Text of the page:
In the spring of 1982, 13 years after helping start the California North-South high school all-star baseball game, Jack Taylor of San Diego Kearny said he wanted out of his duties as organizer. Something about being tired.
He asked some other Southern California coaches--Rich Graves of Riverside Poly, John Meiers of Arcadia, John Eno of Whittier La Serna and Steve Hiskey of Brea-Olinda--to take over, which they did. Something about being thankful for the opportunity.
"We felt an obligation because he gave us a shot," Graves recalled this week. "We were young and willing and wanted to keep it going."
Several months later, everyone realized exactly why Taylor hadn't been up for organizing tryouts and holding meetings and raising funds. He died of cancer.
What remains is both a legacy to what Taylor and Fresno McLean's Merv Carter started and a testament to what Graves and the other not-so-young-now coaches have continued.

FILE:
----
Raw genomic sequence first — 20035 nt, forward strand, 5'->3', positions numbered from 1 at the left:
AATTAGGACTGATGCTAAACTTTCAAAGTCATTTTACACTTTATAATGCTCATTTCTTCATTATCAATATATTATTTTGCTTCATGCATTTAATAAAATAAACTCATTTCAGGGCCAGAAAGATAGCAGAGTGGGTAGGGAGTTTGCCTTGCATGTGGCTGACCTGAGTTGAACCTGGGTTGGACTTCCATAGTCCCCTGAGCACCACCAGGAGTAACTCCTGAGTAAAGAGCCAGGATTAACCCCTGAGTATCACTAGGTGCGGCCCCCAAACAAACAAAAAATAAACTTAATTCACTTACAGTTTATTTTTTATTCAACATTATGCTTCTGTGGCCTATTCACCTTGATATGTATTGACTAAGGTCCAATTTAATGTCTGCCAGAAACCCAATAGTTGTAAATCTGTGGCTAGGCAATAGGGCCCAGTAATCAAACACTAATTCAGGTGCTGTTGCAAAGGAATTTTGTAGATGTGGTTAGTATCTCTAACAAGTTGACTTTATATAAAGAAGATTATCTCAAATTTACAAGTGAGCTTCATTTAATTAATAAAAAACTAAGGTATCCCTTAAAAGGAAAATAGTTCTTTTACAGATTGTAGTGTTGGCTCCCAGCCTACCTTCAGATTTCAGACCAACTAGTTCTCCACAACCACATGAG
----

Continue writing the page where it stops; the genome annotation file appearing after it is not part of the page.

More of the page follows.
When the North and the South play a three-game series this weekend--Friday and Saturday at 7:30 p.m. at San Diego State and Sunday at noon at the University of San Diego--it will be the 18th such meeting.
Ninety-five players showed up last Sunday when the South held invitation-only tryouts at Rancho Santiago College in Santa Ana, and so did 10-15 pro scouts, although the draft had already been held. About that many college coaches were there, too.
Eighteen of the players from the Southern and San Diego sections made the final cut--top names such as Tom Redington of Anaheim Esperanza, Greg Colbrunn of Fontana, Matt Franco of Westlake, Mike Fyhrie and David Holdridge of Huntington Beach Ocean View and Williams Navarrette of Riverside Norte Vista--and will be coached by Jeff Shimizu of Venice, Steve Gullotti of Placentia El Dorado and Len Arevalo of San Diego Morse.
When the series is over, a combined North-South team will be picked to meet the Oklahoma all-stars next week in Lodi, Calif.
The South, which once had a 14-6 lead in the series, will take a 19-15 advantage into this weekend's competition.
"It's a grudge match," Graves, who has been involved with the series for 10 years and was a coach in the 1978 game, said of the North-South rivalry. "We are now up to a certain point where it's almost a must-win situation. It's really caught fire recently. With coaches, too. Those of us who have been around awhile are feeling the pressure that they are catching up."